We are looking for a new place to rent. Some of the areas we are looking only have propane. I cannot get a real answer on how much my utilities will be with propane. The owners claim that they cannot estimate. I do not if they do not know because they have not lived in that house, or if they are afraid the number will scare us off.
So, if you use propane, please answer the following:
What is your climate? Does it snow? Regularly below 32 for long stretches?
How warm do you keep your home? 68 degrees? 70? More?
A major point about propane is that the price varies tremendously throughout the country. For example propane is twice as expensive in New Jersey as it is in Iowa. See: http://www.eia.gov/petroleum/heatingoilpropane/
[click on the little ‘+’ marks (besides Midwest for example) to see individual states.]
As PastTense said, prices vary across the country. Also, propane prices are like gasoline prices in that they fluctuate wildly. Depending on the size of your tank and how often you use the fuel, it’s easy to lose track of how much it is per gallon.
I’m as far north and west as you can get and still be in the continental U.S. (Unless you count Point Roberts, which is attached to the continent but you have to go through Canada to get there.) Winter nights can be in the teens and twenties, but generally they’re in the upper-20s to upper-30s. Winter highs might be in the 20s, but generally they’ll be in the 30s and 40s. There’s a mild El Niño in effect this year, so it’s been pretty toasty with lows in the 30s to 40s and highs in the 40s and even into the low 50s.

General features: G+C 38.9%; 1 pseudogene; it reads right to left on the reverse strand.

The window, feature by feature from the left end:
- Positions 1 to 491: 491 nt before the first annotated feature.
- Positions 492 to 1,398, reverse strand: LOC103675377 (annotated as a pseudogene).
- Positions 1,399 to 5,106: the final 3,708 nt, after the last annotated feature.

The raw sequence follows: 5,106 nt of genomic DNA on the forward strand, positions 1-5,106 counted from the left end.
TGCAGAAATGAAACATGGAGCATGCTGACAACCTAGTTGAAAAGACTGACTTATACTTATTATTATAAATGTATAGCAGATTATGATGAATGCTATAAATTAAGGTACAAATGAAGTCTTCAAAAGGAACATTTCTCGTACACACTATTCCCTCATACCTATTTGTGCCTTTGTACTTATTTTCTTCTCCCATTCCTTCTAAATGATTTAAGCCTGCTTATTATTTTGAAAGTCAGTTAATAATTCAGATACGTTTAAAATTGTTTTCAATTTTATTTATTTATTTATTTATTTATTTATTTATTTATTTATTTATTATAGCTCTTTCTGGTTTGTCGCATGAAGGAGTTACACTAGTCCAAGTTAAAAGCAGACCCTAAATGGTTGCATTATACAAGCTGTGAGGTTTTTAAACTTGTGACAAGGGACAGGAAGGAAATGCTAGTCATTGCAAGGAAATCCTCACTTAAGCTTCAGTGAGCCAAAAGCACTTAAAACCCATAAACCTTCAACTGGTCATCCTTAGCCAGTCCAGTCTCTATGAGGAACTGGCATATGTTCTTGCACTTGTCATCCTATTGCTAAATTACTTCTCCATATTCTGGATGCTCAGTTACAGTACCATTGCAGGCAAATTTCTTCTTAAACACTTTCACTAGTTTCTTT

It snows most years. Generally the amount of snow on the ground is a foot or less; certainly usually less than two feet. As I said, this is a warm year so we had one accumulation of about six inches and one accumulation of about two inches. The latter didn’t last a day. OTOH, there was one year where we got a few feet and I lost a 30-foot limb from a tree. Overall, some snow; but not a lot.
Summers usually get into the mid-80s, with lows in the 60s. This part of the country is famous for its rain (even though we get less rain than, say, New York City). It’s often overcast and ‘misty’, or it drizzles, or there’s light rain. We do get heavy rain, but mostly it’s fairly light. The rainy season is usually October through May or early-June.
That’s hard to say. I set the thermostat to 60º, but sometimes I’ll boost it to 65º. If I’m chilled, I’ll kick it up to 70º. The SO doesn’t look at the setting. If she’s cold she turns it up, and when she’s too warm she turns it all the way down (50º). We turn the thermostat all the way down when we go to bed.